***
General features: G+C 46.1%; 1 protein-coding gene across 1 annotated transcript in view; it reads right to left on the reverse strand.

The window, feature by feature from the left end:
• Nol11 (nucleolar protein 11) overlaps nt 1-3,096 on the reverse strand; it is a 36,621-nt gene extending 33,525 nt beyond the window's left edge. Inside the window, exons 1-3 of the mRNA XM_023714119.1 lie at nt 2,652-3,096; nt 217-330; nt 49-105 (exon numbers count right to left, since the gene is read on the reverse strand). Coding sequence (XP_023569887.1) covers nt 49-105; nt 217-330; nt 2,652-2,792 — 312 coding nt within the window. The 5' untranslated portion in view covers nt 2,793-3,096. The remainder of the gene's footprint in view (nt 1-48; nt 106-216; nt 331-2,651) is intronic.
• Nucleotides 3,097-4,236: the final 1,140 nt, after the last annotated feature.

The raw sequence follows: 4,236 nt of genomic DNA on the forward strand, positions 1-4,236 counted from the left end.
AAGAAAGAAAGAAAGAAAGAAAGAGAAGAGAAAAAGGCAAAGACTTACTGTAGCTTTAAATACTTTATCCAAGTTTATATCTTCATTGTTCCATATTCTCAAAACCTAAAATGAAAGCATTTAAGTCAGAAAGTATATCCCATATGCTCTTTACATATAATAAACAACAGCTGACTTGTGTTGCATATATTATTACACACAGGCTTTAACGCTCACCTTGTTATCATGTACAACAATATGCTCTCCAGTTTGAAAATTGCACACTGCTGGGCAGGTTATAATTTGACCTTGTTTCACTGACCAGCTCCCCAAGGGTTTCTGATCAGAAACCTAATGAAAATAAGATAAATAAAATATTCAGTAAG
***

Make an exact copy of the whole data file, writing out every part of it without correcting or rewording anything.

General features: G+C 46.1%; 1 protein-coding gene across 1 annotated transcript in view; it reads right to left on the reverse strand.

The window, feature by feature from the left end:
• Nol11 (nucleolar protein 11) overlaps nt 1-3,096 on the reverse strand; it is a 36,621-nt gene extending 33,525 nt beyond the window's left edge. Inside the window, exons 1-3 of the mRNA XM_023714119.1 lie at nt 2,652-3,096; nt 217-330; nt 49-105 (exon numbers count right to left, since the gene is read on the reverse strand). Coding sequence (XP_023569887.1) covers nt 49-105; nt 217-330; nt 2,652-2,792 — 312 coding nt within the window. The 5' untranslated portion in view covers nt 2,793-3,096. The remainder of the gene's footprint in view (nt 1-48; nt 106-216; nt 331-2,651) is intronic.
• Nucleotides 3,097-4,236: the final 1,140 nt, after the last annotated feature.

The raw sequence follows: 4,236 nt of genomic DNA on the forward strand, positions 1-4,236 counted from the left end.
AAGAAAGAAAGAAAGAAAGAAAGAGAAGAGAAAAAGGCAAAGACTTACTGTAGCTTTAAATACTTTATCCAAGTTTATATCTTCATTGTTCCATATTCTCAAAACCTAAAATGAAAGCATTTAAGTCAGAAAGTATATCCCATATGCTCTTTACATATAATAAACAACAGCTGACTTGTGTTGCATATATTATTACACACAGGCTTTAACGCTCACCTTGTTATCATGTACAACAATATGCTCTCCAGTTTGAAAATTGCACACTGCTGGGCAGGTTATAATTTGACCTTGTTTCACTGACCAGCTCCCCAAGGGTTTCTGATCAGAAACCTAATGAAAATAAGATAAATAAAATATTCAGTAAG